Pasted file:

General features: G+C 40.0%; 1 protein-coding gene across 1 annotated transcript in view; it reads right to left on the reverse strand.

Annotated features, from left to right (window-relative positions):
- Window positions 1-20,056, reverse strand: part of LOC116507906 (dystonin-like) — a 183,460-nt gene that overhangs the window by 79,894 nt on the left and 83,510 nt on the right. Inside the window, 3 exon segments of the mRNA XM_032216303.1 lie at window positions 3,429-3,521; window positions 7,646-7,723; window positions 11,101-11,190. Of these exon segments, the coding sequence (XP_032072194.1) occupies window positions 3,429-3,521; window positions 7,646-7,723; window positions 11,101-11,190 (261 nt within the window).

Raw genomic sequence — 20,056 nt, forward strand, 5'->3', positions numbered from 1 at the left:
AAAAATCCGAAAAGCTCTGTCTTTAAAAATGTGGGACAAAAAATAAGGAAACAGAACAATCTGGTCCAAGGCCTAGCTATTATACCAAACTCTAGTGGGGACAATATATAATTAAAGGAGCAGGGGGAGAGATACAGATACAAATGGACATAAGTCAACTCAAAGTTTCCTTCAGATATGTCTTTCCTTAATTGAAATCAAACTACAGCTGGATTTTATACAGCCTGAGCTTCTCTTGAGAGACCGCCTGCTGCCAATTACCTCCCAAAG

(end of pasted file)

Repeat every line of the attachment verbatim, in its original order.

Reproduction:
General features: G+C 40.0%; 1 protein-coding gene across 1 annotated transcript in view; it reads right to left on the reverse strand.

Annotated features, from left to right (window-relative positions):
- Window positions 1-20,056, reverse strand: part of LOC116507906 (dystonin-like) — a 183,460-nt gene that overhangs the window by 79,894 nt on the left and 83,510 nt on the right. Inside the window, 3 exon segments of the mRNA XM_032216303.1 lie at window positions 3,429-3,521; window positions 7,646-7,723; window positions 11,101-11,190. Of these exon segments, the coding sequence (XP_032072194.1) occupies window positions 3,429-3,521; window positions 7,646-7,723; window positions 11,101-11,190 (261 nt within the window).

Raw genomic sequence — 20,056 nt, forward strand, 5'->3', positions numbered from 1 at the left:
AAAAATCCGAAAAGCTCTGTCTTTAAAAATGTGGGACAAAAAATAAGGAAACAGAACAATCTGGTCCAAGGCCTAGCTATTATACCAAACTCTAGTGGGGACAATATATAATTAAAGGAGCAGGGGGAGAGATACAGATACAAATGGACATAAGTCAACTCAAAGTTTCCTTCAGATATGTCTTTCCTTAATTGAAATCAAACTACAGCTGGATTTTATACAGCCTGAGCTTCTCTTGAGAGACCGCCTGCTGCCAATTACCTCCCAAAG